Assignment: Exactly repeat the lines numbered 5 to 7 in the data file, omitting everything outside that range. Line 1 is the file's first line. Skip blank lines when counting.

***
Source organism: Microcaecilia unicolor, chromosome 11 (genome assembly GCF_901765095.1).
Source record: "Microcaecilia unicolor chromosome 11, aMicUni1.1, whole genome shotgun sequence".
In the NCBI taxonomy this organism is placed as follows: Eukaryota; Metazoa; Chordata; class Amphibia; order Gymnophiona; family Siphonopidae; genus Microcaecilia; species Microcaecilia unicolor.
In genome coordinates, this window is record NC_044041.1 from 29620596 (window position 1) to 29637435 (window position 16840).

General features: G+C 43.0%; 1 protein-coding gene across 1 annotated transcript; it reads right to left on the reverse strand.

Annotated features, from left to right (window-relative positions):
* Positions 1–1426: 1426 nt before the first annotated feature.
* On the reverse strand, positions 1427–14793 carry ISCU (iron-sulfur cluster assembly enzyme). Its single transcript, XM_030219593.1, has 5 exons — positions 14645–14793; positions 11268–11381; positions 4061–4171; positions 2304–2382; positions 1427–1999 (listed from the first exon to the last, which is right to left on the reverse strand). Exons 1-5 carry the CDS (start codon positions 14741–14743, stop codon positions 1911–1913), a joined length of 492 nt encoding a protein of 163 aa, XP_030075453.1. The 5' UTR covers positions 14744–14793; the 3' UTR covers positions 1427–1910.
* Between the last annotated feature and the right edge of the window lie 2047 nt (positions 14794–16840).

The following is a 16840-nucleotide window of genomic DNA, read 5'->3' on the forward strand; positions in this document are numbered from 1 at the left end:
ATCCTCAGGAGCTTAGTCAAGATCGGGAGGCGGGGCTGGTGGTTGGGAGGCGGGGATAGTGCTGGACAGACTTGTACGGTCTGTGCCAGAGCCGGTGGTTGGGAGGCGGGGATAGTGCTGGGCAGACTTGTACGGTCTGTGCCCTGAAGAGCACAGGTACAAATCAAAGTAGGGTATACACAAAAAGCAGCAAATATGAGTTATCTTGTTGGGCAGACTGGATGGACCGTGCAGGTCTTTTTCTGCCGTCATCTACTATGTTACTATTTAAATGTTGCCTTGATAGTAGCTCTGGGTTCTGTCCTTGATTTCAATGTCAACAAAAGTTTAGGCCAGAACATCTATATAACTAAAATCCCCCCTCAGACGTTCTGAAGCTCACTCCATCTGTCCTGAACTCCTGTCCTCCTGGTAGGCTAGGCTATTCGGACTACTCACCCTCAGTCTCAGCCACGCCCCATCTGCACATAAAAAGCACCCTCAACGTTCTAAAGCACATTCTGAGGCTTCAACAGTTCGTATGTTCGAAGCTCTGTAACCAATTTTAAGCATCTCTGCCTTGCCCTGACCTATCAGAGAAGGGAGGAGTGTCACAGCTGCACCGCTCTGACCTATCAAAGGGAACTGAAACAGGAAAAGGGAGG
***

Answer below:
General features: G+C 43.0%; 1 protein-coding gene across 1 annotated transcript; it reads right to left on the reverse strand.

Annotated features, from left to right (window-relative positions):
* Positions 1–1426: 1426 nt before the first annotated feature.